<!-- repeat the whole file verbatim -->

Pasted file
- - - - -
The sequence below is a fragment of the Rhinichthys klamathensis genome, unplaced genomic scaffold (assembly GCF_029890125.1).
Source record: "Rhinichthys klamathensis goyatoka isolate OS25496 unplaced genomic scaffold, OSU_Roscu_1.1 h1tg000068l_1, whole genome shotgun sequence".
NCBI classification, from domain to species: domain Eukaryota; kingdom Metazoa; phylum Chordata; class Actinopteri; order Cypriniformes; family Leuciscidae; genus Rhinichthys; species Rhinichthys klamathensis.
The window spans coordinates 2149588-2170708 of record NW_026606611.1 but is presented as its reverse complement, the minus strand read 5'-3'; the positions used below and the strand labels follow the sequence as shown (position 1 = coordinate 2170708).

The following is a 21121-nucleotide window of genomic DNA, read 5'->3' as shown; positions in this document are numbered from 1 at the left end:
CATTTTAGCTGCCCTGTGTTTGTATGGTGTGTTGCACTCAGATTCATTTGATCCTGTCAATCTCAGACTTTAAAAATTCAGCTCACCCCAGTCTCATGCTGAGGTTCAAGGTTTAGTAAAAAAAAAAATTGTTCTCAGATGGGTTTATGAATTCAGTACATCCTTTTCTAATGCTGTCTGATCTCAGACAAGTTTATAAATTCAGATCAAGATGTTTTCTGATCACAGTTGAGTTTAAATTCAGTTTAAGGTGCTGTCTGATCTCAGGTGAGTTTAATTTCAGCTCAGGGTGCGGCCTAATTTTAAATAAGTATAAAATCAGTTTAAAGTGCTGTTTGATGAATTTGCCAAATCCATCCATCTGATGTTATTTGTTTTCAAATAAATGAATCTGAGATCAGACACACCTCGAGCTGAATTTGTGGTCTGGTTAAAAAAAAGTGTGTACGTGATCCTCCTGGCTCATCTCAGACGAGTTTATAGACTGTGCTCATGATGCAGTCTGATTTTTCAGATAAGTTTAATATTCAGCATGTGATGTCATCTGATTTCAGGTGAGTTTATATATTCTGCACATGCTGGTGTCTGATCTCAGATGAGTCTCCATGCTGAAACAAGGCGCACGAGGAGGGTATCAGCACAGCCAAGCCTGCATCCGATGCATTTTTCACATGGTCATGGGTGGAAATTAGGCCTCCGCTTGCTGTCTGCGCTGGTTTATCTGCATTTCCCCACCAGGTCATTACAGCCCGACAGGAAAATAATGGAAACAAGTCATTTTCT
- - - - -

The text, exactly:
The sequence below is a fragment of the Rhinichthys klamathensis genome, unplaced genomic scaffold (assembly GCF_029890125.1).
Source record: "Rhinichthys klamathensis goyatoka isolate OS25496 unplaced genomic scaffold, OSU_Roscu_1.1 h1tg000068l_1, whole genome shotgun sequence".
NCBI classification, from domain to species: domain Eukaryota; kingdom Metazoa; phylum Chordata; class Actinopteri; order Cypriniformes; family Leuciscidae; genus Rhinichthys; species Rhinichthys klamathensis.
The window spans coordinates 2149588-2170708 of record NW_026606611.1 but is presented as its reverse complement, the minus strand read 5'-3'; the positions used below and the strand labels follow the sequence as shown (position 1 = coordinate 2170708).

The following is a 21121-nucleotide window of genomic DNA, read 5'->3' as shown; positions in this document are numbered from 1 at the left end:
CATTTTAGCTGCCCTGTGTTTGTATGGTGTGTTGCACTCAGATTCATTTGATCCTGTCAATCTCAGACTTTAAAAATTCAGCTCACCCCAGTCTCATGCTGAGGTTCAAGGTTTAGTAAAAAAAAAAATTGTTCTCAGATGGGTTTATGAATTCAGTACATCCTTTTCTAATGCTGTCTGATCTCAGACAAGTTTATAAATTCAGATCAAGATGTTTTCTGATCACAGTTGAGTTTAAATTCAGTTTAAGGTGCTGTCTGATCTCAGGTGAGTTTAATTTCAGCTCAGGGTGCGGCCTAATTTTAAATAAGTATAAAATCAGTTTAAAGTGCTGTTTGATGAATTTGCCAAATCCATCCATCTGATGTTATTTGTTTTCAAATAAATGAATCTGAGATCAGACACACCTCGAGCTGAATTTGTGGTCTGGTTAAAAAAAAGTGTGTACGTGATCCTCCTGGCTCATCTCAGACGAGTTTATAGACTGTGCTCATGATGCAGTCTGATTTTTCAGATAAGTTTAATATTCAGCATGTGATGTCATCTGATTTCAGGTGAGTTTATATATTCTGCACATGCTGGTGTCTGATCTCAGATGAGTCTCCATGCTGAAACAAGGCGCACGAGGAGGGTATCAGCACAGCCAAGCCTGCATCCGATGCATTTTTCACATGGTCATGGGTGGAAATTAGGCCTCCGCTTGCTGTCTGCGCTGGTTTATCTGCATTTCCCCACCAGGTCATTACAGCCCGACAGGAAAATAATGGAAACAAGTCATTTTCT